Financial Hardship Changes Your Brain

Published on November 16, 2012

The role of hardship in the association between socio-economic position and depression


The World Health Organization reports “Depression is the leading cause of disability as measured by YLD (Years Lost to Disability)”1 Depression could be described as a general feeling of sadness or unhappiness. There are several mechanisms used to discuss the cause of depression. Geneticists talk of gene defects that might make us more susceptible to depression; biochemists point to hormonal and neurotransmitter imbalances; and neurologists blame anatomical changes in the brain. Most however agree that these traits are not predictive of depression, but simply predispose us to it.

Given the right environmental conditions, a predisposed person might manifest depression along with any number of other mental and so-called physical illnesses. The question is—what are those conditions? The list is long; death of a loved one, major disease, loss of job, etc.

According the American Psychiatric Association (ASA)2 , “increasing evidence supports the link between lower SES (Socio-Economic Status) and learning disabilities or other negative psychological outcomes…” The ASA continues, stating on their website, “perception of family economic stress and personal financial constraints affected emotional distress/depression in students and their academic outcomes….”3

Peter Butterworth and his coauthors wrote a paper that was recently published in the Australian and New Zealand Journal of Psychiatry4 titled “The role of hardship in the association between socio-economic position and depression”.

child poorThe paper asserts, “there are few studies examining the link between financial hardship and diagnosable depression at a population level.” Given that two-thirds of the poorest people on earth live in Asia5, and “in 2030 depression will be the single biggest cause for burden out of all health conditions”, it seems sensible to update the existing data with this worthwhile research.

The role of socio-economics is more striking when we look at the fact that “about 800,000 people commit suicide every year, 86% of them in low- and middle-income countries”7 Part of this alarming statistic may be attributable to the fact that most low- and middle-income countries have only one child psychiatrist for every 1 to 4 million people.8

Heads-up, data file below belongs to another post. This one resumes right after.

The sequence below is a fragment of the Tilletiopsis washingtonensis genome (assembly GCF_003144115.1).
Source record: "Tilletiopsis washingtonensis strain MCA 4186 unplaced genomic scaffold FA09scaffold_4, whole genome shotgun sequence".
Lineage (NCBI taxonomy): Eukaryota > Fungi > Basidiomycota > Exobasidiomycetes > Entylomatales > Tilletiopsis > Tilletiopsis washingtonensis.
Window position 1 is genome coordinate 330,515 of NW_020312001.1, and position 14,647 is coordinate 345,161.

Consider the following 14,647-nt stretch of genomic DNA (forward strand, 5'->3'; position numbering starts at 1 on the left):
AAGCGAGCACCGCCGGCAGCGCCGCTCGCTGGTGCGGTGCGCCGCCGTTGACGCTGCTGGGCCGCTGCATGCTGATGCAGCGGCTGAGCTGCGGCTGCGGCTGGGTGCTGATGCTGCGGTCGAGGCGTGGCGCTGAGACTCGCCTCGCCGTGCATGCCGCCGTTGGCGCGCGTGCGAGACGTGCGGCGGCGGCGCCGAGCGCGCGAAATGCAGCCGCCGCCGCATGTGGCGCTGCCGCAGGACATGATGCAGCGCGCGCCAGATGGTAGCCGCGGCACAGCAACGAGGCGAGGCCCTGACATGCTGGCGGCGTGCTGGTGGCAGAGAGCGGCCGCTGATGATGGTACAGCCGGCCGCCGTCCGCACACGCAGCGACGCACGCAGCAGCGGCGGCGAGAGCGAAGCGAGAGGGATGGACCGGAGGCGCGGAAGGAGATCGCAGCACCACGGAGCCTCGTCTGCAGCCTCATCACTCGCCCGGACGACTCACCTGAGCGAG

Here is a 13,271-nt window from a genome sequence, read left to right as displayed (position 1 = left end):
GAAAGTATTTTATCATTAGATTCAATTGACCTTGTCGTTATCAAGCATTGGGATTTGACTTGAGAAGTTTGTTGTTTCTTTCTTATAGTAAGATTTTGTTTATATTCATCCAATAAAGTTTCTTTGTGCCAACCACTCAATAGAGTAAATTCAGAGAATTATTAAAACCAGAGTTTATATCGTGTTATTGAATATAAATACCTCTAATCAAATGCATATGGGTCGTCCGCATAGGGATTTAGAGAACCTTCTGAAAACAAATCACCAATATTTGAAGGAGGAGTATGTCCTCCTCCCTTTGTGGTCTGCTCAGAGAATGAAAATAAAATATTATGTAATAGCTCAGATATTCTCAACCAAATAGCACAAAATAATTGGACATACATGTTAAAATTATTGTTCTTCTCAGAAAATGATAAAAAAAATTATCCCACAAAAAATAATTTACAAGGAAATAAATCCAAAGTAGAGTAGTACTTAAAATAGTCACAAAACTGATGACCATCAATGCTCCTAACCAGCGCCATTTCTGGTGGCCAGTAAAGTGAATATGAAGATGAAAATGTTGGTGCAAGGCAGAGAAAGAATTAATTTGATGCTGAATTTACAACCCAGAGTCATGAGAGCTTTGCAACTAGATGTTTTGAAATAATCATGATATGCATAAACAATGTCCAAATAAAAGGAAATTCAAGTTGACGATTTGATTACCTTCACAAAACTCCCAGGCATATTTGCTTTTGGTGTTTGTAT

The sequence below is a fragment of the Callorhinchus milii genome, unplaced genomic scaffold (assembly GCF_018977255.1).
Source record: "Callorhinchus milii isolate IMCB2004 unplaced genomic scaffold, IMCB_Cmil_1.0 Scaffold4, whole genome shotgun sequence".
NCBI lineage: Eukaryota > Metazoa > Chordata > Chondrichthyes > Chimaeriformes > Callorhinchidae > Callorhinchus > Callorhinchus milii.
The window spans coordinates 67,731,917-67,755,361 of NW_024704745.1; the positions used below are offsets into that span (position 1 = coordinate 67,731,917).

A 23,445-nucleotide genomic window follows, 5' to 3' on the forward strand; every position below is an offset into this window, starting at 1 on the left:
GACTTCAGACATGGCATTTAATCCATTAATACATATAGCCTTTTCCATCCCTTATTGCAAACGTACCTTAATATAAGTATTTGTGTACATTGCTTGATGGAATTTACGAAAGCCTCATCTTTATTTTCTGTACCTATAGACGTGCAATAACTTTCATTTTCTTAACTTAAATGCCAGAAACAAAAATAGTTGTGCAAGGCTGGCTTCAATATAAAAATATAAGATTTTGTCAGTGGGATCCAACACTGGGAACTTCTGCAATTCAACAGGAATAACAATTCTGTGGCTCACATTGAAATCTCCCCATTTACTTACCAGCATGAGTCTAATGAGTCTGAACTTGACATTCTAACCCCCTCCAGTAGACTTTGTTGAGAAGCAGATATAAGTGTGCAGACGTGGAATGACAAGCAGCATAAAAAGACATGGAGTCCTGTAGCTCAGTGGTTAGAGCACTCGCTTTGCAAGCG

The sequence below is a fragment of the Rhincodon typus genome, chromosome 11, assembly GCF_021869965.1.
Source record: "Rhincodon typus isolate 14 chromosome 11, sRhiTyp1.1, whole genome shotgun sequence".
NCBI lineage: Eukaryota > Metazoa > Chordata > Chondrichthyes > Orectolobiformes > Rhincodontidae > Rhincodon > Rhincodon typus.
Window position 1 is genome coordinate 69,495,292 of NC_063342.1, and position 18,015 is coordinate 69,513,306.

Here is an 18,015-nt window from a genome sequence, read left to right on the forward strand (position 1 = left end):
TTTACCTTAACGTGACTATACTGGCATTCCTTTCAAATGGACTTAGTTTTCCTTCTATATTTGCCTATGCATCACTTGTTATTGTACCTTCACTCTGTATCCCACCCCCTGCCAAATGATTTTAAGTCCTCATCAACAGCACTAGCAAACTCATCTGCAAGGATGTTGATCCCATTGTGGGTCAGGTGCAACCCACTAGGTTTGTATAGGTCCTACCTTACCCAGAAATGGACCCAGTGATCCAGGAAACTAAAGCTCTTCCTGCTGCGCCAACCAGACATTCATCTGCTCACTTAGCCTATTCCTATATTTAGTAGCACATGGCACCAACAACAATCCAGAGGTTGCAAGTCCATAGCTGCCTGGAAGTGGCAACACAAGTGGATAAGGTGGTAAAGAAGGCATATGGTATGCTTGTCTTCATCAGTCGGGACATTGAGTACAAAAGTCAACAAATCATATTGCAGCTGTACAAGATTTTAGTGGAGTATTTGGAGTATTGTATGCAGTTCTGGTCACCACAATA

The Butterworth study examined several measures of socio-economic position to determine which had the greatest correlation with depression. On of those measures, ‘financial hardship’ is a term used when you don’t have enough money or resources to provide the basic necessities of life, such as food and shelter. Related to that is ‘household income’ which is an estimation of the disposable income for a household unit.

“Main source of income” was considered also because various jobs result in differing levels of stress. for example reports, “among so-called blue-collar jobs, firefighter, police officer and taxi driver topped the high-stress list, while jobs such as bookbinders, photo process workers, musical instrument repairers and auto assemblers are considered low-stress.”9

Finally, labor-force status, area-level disadvantage and occupational skill were assessed. The study used the Composite International Diagnostic Interview to assess the 12-month prevalence of depressive episode of 8,841 participants aged 16-85 years of age from Australia’s 2007 National Survey of Mental Health and Wellbeing.